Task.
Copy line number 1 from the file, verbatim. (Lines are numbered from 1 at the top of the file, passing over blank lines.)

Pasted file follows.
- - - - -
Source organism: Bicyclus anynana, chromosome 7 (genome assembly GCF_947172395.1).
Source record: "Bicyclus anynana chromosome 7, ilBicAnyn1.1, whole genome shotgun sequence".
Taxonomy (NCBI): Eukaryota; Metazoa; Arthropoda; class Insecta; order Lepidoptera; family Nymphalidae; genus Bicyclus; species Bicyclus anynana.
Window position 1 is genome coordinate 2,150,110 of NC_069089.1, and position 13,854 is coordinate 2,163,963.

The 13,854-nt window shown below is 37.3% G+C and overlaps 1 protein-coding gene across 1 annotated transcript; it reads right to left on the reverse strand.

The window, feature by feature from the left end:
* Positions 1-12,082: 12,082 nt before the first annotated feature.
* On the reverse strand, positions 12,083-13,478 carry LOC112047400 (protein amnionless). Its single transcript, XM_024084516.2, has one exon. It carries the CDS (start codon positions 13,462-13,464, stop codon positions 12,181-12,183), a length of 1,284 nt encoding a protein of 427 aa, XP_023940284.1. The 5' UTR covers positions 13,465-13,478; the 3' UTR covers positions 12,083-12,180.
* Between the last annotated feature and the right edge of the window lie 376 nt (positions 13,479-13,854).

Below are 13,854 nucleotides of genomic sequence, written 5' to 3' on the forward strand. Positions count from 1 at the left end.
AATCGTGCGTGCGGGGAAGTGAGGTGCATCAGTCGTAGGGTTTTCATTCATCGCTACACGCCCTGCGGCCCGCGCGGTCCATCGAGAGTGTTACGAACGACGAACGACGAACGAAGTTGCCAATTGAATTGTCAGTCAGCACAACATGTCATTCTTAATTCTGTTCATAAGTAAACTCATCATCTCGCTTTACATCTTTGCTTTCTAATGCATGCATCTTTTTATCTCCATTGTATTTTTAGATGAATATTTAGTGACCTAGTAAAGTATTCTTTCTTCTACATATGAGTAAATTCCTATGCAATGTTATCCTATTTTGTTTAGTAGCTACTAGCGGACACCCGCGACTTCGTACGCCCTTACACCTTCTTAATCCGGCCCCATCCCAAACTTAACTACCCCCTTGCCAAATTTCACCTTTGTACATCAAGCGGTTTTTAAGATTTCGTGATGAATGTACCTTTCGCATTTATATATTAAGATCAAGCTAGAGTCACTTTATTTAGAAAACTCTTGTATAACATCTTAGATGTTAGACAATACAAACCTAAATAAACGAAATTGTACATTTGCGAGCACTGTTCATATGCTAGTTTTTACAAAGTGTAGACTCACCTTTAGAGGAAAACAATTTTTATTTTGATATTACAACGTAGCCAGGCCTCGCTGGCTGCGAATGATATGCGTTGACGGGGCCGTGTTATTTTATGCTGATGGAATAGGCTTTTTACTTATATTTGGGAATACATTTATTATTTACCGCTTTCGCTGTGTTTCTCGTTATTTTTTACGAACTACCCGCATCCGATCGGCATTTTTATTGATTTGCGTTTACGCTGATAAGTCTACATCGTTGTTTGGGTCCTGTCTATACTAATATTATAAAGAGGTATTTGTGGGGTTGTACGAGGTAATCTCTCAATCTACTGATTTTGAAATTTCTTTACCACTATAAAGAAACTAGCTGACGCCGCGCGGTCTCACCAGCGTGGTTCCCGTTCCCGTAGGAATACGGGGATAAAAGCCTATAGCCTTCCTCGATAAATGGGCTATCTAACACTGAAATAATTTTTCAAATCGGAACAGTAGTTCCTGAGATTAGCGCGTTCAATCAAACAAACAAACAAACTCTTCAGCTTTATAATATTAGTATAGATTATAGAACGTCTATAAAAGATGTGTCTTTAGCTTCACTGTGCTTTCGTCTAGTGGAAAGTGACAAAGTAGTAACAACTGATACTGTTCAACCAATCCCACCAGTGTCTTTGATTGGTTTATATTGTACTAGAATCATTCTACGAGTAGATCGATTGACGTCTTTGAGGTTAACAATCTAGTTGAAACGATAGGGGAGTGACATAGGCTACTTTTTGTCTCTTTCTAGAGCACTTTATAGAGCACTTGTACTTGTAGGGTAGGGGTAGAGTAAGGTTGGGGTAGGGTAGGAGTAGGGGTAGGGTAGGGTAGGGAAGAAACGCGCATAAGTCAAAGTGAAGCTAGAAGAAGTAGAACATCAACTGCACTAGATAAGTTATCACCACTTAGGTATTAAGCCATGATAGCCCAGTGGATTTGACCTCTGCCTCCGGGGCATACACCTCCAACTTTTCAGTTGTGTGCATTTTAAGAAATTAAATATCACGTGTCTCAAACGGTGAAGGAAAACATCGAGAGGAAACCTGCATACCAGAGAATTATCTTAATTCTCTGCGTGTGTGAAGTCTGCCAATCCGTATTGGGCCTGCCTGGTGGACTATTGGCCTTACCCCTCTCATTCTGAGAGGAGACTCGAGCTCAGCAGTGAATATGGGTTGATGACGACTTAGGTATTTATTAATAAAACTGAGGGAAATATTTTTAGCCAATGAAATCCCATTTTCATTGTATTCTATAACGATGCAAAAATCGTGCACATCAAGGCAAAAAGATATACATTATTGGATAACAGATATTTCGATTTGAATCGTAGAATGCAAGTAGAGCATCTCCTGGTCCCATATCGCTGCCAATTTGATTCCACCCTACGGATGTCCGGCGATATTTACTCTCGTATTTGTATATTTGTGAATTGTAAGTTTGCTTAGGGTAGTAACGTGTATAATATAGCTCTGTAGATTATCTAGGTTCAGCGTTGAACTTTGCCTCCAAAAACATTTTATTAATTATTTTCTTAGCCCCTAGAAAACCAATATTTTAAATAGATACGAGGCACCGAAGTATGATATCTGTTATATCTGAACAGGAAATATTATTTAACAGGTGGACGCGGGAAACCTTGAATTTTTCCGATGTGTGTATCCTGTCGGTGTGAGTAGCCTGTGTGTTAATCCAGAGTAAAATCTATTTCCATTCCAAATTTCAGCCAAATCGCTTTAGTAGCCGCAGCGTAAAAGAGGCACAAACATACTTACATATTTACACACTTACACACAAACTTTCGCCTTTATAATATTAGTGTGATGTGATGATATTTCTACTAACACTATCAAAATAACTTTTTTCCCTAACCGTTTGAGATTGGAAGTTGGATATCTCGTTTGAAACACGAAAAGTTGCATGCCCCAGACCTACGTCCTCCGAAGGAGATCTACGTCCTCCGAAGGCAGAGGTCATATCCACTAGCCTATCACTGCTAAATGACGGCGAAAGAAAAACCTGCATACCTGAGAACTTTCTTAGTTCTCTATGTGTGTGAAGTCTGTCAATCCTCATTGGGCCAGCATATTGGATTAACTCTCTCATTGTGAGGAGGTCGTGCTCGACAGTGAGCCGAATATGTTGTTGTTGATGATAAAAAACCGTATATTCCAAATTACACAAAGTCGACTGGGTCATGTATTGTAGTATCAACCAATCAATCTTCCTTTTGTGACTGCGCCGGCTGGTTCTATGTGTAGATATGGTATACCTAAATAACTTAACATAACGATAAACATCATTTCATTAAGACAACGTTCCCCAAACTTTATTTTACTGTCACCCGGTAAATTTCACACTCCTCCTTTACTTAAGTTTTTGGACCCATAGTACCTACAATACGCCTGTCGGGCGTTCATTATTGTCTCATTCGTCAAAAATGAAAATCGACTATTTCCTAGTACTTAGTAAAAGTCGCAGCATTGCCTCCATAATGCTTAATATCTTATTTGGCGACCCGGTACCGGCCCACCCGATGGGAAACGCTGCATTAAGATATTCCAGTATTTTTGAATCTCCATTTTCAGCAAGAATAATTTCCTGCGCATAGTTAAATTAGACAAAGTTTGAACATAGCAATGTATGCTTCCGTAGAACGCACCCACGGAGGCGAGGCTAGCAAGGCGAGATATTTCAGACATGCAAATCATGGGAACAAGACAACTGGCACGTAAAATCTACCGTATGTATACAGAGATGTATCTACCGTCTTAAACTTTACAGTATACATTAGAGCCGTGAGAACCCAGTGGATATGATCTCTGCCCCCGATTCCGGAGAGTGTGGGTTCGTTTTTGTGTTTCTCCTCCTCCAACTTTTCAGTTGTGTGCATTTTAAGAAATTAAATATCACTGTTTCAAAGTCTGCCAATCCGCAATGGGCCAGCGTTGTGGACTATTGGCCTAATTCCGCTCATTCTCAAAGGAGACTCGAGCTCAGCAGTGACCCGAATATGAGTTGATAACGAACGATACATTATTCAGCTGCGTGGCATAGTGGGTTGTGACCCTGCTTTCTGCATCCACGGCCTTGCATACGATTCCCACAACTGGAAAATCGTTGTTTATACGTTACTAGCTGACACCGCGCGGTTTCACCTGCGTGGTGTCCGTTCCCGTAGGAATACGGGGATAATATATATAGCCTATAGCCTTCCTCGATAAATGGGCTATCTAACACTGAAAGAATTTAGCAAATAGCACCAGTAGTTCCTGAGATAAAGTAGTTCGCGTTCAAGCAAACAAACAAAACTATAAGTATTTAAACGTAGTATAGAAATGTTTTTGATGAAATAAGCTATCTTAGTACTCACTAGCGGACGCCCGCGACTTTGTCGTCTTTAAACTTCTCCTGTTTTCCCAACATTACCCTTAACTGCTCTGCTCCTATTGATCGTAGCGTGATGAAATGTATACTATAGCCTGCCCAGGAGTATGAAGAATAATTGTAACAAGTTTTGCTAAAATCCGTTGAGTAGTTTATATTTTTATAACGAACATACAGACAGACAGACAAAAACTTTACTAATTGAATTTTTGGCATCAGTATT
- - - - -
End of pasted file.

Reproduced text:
Source organism: Bicyclus anynana, chromosome 7 (genome assembly GCF_947172395.1).